3 groups work together for food distribution
ALPENA – A line of vehicles wound its way around the Alpena County Fairgrounds as each driver waited to pick up food at a free distribution organized by a church and two organizations.
Beaver Lake Community Church, the local Knights of Columbus and Hunters Harvest for Charity arranged to have a truckload of food delivered from Food Bank of Eastern Michigan. The food was organized, boxed and handed out on a first-come, first-serve basis to those who qualified. Altogether, they gave out more than 18,000 pounds of food, Beaver Lake Community Church member Dave O’Neil said.
O’Neil and other organizers want more groups to help so they can make these distributions on a monthly basis. Jeff Kennedy, with Hunter’s Harvest for Charity, said there’s a great need for these large distributions in the Alpena area. At the most recent distribution, they served 315 families, mostly from Alpena County but with others coming from the surrounding counties.
Beaver Lake Community Church started the food distributions and others joined in to help, member Brenda South said.
“We saw an increase in our own food bank in need,” she said.
Volunteers boxed up food from 18 pallets that, when put together, weighed as much as two pickup trucks. The food ranged from snack cakes and cans of pop to frozen chicken breasts and oversized bags of cereal. This load was bought from the food bank by Knights of Columbus, Ed LaBell said. He’s a chancellor with the organization, and also is involved with Hunter’s Harvest, which bought food for the previous distribution.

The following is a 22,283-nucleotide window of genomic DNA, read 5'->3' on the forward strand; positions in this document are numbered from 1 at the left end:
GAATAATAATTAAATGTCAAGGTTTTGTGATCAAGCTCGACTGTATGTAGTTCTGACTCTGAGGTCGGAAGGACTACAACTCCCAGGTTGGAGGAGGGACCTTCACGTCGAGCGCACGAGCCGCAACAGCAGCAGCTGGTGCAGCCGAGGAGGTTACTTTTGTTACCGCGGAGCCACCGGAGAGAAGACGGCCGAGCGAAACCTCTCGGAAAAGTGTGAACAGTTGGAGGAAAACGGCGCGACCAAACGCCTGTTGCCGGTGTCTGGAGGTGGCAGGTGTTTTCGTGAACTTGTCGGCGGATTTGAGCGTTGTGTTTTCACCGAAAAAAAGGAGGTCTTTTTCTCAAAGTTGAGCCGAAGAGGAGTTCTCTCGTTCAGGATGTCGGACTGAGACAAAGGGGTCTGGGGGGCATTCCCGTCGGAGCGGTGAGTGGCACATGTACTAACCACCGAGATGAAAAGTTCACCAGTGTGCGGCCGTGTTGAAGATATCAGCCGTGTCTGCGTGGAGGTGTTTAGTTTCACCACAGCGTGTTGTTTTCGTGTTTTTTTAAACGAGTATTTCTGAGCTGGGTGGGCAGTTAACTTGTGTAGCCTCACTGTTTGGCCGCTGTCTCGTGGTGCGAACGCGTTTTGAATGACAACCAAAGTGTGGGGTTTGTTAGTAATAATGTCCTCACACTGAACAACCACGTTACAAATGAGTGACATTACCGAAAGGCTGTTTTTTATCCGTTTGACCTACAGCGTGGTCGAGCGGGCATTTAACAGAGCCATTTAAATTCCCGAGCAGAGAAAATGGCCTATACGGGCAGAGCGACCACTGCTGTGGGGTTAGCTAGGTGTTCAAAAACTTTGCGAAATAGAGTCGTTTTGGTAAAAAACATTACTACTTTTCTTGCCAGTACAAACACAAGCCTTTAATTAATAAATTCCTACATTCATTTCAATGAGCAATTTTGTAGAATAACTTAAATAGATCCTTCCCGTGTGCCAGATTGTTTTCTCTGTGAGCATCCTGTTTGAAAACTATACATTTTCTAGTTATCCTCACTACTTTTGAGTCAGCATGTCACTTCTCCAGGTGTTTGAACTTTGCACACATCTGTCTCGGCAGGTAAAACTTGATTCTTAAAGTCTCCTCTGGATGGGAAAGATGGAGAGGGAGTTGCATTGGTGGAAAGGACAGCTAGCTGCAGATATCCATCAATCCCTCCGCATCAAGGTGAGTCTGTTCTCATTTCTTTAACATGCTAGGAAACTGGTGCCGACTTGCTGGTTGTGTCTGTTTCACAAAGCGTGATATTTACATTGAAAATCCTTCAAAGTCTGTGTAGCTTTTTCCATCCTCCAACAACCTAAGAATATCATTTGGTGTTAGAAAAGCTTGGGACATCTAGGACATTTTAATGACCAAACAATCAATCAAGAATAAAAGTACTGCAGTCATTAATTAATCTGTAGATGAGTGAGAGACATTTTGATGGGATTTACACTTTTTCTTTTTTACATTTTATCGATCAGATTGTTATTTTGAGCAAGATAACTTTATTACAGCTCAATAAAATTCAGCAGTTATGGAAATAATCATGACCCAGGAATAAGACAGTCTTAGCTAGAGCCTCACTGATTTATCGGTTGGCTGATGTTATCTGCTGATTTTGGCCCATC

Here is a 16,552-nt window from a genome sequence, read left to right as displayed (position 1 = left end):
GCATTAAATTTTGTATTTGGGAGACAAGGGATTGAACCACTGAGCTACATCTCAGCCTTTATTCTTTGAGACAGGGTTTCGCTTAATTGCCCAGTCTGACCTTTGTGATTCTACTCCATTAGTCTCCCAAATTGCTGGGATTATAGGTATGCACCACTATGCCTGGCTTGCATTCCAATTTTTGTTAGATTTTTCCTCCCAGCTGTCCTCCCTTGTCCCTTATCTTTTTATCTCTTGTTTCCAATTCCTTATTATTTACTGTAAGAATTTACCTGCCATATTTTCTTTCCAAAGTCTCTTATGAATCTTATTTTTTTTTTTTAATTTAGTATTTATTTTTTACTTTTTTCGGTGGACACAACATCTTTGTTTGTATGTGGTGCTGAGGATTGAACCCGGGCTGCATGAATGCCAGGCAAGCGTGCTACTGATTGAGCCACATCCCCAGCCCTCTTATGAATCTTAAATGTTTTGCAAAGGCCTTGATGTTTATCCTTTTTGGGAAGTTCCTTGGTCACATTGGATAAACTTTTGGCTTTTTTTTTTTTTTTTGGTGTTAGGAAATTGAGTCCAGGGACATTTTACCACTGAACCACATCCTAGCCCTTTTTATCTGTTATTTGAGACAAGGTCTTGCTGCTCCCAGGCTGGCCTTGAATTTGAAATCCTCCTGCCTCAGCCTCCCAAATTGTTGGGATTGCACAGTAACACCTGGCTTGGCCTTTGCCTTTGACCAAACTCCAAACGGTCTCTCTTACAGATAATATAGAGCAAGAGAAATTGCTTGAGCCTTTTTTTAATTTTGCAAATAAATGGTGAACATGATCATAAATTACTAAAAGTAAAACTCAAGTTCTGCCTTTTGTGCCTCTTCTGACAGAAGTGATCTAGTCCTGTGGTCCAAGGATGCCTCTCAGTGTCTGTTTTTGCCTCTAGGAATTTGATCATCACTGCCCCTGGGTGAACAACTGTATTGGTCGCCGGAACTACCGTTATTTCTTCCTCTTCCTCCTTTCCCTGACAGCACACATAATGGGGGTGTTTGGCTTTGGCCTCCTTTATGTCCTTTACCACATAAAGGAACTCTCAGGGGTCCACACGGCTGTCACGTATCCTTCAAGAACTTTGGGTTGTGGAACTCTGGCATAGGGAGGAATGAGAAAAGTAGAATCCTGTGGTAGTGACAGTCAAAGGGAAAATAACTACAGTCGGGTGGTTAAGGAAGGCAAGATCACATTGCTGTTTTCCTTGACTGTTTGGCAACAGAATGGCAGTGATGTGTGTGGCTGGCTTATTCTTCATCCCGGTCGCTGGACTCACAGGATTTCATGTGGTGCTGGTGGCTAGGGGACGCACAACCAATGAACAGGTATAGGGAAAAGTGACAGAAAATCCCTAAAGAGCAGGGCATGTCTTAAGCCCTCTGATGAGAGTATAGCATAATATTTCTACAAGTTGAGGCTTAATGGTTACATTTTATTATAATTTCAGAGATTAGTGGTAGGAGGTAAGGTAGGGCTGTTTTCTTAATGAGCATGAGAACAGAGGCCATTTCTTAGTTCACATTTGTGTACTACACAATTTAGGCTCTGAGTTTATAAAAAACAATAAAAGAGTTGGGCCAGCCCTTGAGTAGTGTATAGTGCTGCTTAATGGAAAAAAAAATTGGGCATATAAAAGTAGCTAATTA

Outside, volunteers signed up recipients, who needed to qualify under the United States Department of Agriculture’s Emergency Food Assistance Program income guidelines, O’Neil said. They’re based on 200 percent of the Federal Poverty Income Guidelines, and for a household of four that’s a monthly income of $3,925, according to Michigan’s 2013 guidelines.
For those who missed this one, there’s another distribution coming on Jan. 30 at the same place, LaBell said. Recipients need an ID and proof of residence and income. Drivers can sign up and pick up for multiple families, provided they bring the required documents.
For Joyce Newhouse, the food helps her stretch a limited budget, she said. She lives on $700 per month and pays nearly all of her utilities. She lives by herself, which helps her to make food last a little longer, her food stamps have been cut recently and it’s harder to get by.
Newhouse rode on a Thunder Bay Transportation Authority bus to the fairgrounds, and took note of the long line of vehicles outside.
“I’m surprised there’s that many people out there,” she said.